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Introducing A New RESTful Content Handler for VirtualViewer® HTML5

by | Sep 28, 2020

The latest release for VirtualViewer® HTML5 introduces a new RESTful content handler that provides a more flexible development and deployment process for customers. Snowbound’s Senior Software Engineer Leah Foster explains…

What is the RESTful content handler?

VirtualViewer is designed to retrieve data from an organization’s content management system and provide that data to the client document viewer. 

The content handler is the link between VirtualViewer and the content management system that actually stores documents. Whenever a user clicks a link to open a document in VirtualViewer or loads up a document in a new tab, VirtualViewer calls a content handler function requesting that document data.

It’s up to the content handler, and the custom code inside it, to load data from the CMS and hand it to VirtualViewer. While the example content handler simply reads files from the server’s file system, production content handlers are usually more complex. It might handle its own database connection or reach out further to a remote content server or database.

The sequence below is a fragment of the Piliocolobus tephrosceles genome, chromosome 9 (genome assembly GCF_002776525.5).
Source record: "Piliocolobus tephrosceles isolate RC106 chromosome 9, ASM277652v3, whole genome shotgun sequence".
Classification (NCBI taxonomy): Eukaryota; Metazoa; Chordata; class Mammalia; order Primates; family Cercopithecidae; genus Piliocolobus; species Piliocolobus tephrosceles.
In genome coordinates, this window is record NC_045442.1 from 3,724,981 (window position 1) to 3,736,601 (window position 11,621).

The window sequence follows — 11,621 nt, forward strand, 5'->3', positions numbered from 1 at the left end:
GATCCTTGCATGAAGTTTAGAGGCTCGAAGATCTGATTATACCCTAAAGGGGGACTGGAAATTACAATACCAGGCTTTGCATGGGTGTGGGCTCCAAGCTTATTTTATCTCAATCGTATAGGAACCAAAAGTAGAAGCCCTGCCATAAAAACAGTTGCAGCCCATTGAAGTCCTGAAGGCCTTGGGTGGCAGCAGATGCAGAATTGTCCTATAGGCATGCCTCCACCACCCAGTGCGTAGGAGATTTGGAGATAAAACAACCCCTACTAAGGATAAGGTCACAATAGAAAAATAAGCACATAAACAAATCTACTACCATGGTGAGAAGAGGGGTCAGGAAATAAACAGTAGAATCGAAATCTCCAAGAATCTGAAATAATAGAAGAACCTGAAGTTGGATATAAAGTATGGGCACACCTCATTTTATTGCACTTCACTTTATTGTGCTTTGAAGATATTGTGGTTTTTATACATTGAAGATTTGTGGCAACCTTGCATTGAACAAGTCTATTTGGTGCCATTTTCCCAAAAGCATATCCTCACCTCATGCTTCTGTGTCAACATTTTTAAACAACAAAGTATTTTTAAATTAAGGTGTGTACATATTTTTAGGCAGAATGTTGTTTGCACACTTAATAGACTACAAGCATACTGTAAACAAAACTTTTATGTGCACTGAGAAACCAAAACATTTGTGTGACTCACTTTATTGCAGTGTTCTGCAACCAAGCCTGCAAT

Currently, the content handler is custom Java code built into a jar file, which is then added to the VirtualViewer build. Configuration lets VirtualViewer hook into content handler code and call its Java functions.

The RESTful content handler is a Snowbound-provided jar that is already in the VirtualViewer build. It sends HTTP requests to a configured URI in order to request data, store data, and send notifications. Instead of writing Java code to fit the VirtualViewer interface, the custom-written content handler may now be a completely separate server application that receives these web requests. 

REST is a code architecture design style for APIs that communicate over a network. Using the RESTful content handler means that the API design is intended to be simple, navigable, and resource-focused. On a practical level, it means that VirtualViewer changes how it treats the content handler API—from direct Java communication to HTTP requests and responses.